Sign up for my newsletter and get a free chapter from English Lessons! Click here.

this is a page for

Category: Older Posts

Rambling, the Walking Kind: English Lesson 9

The English are expert walkers. They’re just good at it and know how to enjoy it. While we here in the States are good “power walkers,” I admire the English for their rambling: a term for a long nature walk (or that is how I’ve self-defined it), which is a common pastime for many. They put on their Hunter wellies, grab their spaniel’s leash (along with their spaniel, of course) and, rain or shine, head out for a long walk along the river, or across open farmland or through a gem…

Beans on Toast: English Lesson 8

(I’m no foodie and have no intention of making this a foodie blog, but here’s my foodie opinion on England.) I don’t know if it’s a tragedy, disappointment or just down right luck that I spent a year in England without trying the very English dish of Beans on Toast. My American roommates arrived in the country two weeks before I did and, of course, already had adventures to tell of. One was of eating an English breakfast. Breakfast is my favorite meal. I love all breakfast food: eggs, cereal, pancakes, french…

Beautiful Disaster, Part II: English Lesson 7

As mentioned in previous post, I have the type of hair that responds to the elements. If the elements are humid, my hair rebels against the half hour I spent straightening it with my flat iron that morning. And England was often humid, well, England was often raining which equals ultimate humidity. So riding a bike/walking everywhere meant my hair was constantly at the mercy of this wet climate. No matter how carefully I straightened it before going somewhere, it was inevitably wavy upon arrival. I found some ways to help: wearing a beanie and tucking all of my…

Beautiful Disaster: English Lesson 6

Disclaimer: the above picture was not the bike I used in Oxford (unfortunately). Somehow over the course of a full year in which I spent more time on a bike than I ever thought I would, in which my beautiful, old and used, high handle-barred blue beauty of a bike became practically one with me, somehow I managed to not take one single picture of it nor with it. A tragedy. So the above picture will have to do. This is a collapsable bike that looks cool but I heard makes finding your center of gravity very difficult and…

University Life: English Lesson 5

I was extremely nervous before my first class of graduate school. Not only was it graduate school, but it was graduate school in a foreign country. For all I knew, in England they expected their students to walk around reciting Shakespearean sonnets or give impromptu speeches in the courtyard about the parallels of Ulysses and The Odyssey. (I also assumed they would have an area on campus called the “courtyard.” I think I drew this conclusion from a scene in a Harry Potter movie.) To my relief, class at Oxford-Brookes University where I did my master&#8217…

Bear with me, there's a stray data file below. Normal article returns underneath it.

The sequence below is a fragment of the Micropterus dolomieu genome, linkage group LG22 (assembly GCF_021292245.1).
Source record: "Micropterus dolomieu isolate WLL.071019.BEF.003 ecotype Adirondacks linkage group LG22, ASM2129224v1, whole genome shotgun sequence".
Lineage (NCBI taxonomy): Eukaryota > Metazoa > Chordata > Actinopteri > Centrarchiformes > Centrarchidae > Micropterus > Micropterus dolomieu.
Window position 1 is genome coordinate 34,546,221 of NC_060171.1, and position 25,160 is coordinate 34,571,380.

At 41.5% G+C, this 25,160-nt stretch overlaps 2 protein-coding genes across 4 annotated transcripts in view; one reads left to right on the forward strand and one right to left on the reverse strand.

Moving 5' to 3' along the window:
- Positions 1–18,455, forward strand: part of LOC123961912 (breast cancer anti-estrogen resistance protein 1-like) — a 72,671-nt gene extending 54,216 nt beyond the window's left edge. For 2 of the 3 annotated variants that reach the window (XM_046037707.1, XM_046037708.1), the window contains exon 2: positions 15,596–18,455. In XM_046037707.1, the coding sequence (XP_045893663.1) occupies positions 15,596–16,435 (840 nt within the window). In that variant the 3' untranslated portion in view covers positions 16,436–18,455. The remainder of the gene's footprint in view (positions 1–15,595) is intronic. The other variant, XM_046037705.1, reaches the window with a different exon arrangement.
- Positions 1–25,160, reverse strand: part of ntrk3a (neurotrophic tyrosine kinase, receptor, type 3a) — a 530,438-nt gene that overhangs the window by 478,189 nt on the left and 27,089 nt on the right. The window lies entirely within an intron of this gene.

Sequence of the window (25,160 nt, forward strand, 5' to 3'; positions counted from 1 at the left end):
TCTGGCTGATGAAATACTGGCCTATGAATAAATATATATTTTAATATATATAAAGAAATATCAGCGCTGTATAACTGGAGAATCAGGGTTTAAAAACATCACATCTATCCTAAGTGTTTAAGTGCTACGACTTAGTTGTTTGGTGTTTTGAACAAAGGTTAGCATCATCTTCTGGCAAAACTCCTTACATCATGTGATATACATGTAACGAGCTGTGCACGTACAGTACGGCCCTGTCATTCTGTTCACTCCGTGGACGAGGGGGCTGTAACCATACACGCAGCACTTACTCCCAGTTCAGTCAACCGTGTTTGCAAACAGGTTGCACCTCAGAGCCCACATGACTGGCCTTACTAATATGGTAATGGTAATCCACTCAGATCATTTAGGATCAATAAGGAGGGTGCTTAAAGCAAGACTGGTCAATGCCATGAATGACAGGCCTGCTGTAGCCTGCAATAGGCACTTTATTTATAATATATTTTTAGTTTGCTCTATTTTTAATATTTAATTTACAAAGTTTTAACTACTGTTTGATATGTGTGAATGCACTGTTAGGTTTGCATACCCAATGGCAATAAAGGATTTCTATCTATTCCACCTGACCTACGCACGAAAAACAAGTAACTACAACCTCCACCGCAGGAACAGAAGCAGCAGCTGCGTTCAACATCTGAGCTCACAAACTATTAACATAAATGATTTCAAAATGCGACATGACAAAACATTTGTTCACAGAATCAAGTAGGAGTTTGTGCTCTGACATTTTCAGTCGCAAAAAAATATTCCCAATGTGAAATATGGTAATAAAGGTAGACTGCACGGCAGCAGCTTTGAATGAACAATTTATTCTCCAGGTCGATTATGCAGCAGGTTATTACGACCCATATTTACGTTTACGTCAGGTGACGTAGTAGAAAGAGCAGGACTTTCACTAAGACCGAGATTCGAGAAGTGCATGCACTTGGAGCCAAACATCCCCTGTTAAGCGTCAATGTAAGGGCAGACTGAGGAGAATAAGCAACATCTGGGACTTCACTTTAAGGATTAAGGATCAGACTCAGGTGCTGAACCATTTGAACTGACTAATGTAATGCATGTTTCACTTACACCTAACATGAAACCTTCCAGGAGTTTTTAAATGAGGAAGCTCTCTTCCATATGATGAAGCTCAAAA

Tea: English Lesson 4

This post will be short and simple. The English love tea. I don’t have much else to say about it, but I can’t glaze over that important and deeply ingrained tradition as I reflect on my English lessons. For a while, I insisted the English love for tea was a direct parallel to the United States’ love for coffee. It’s not. And as an outsider, the tea culture remains difficult to grasp. Some key points about tea I picked up on: It’s comforting. It’s social. It’s ritualistic…

Greeting Rituals: English Lesson 3

Last post I touched on my experience with meeting people in England, which starkly contrasted the customary greeting rituals ingrained in me during my Texas upbringing: big smiles, hearty handshakes, high-pitched voices (if you’re female) and an obligatory exchange of what your names are, what you do and where you are from. These three basic questions are just as natural as saying “hello” and “nice to meet you.” The entire ritual should be performed in a very kind and slightly bubbly manner. For weeks as I met people in various social settings, I…

Playing It Cool: English Lesson 3

In my last post I mentioned having learned to “contain myself when possible” within the first few months, probably weeks, of moving to Oxford. The English, I noted, are not a particularly loud bunch. (Kate Fox refers to English mildness as a key social characteristic in her Watching the English.) And I am not a particularly loud person. In fact, I would never characterize myself as loud period. But in England, suddenly my volume rose by 50%. Or maybe the volume around me decreased by 50%. I think the latter. I would find myself in a circle of…

Microwaves, or Lack Thereof: English Lesson 2

One of my Subway lessons taught me that these new people did not prioritize convenience in the way I did. I believe this to be the most difficult lesson for Americans in particular–a culture so focused on making things faster and easier and then a little faster and even easier–to learn when moving overseas. At least it was for me. It hit me the hardest in the form of a microwave, or lack thereof. After living in Oxford for three months, I moved into a house with two native English girls. With me, I brought a…

Subway Part II: English Lesson 1

Subway in England comforted me. During my first Oxford adventure–studying abroad for a semester in 2006–my friends and I once walked 45 minutes just to eat there and feel like we were at home. Oxford has other American chains such as McDonald’s, Pizza Hut, KFC and Burger King, but since I never go to those fast food places in the States, I didn’t get excited to see them overseas. In fact, it made my heart sink a little. Subway on the other hand was a relief to have in Oxford, or so…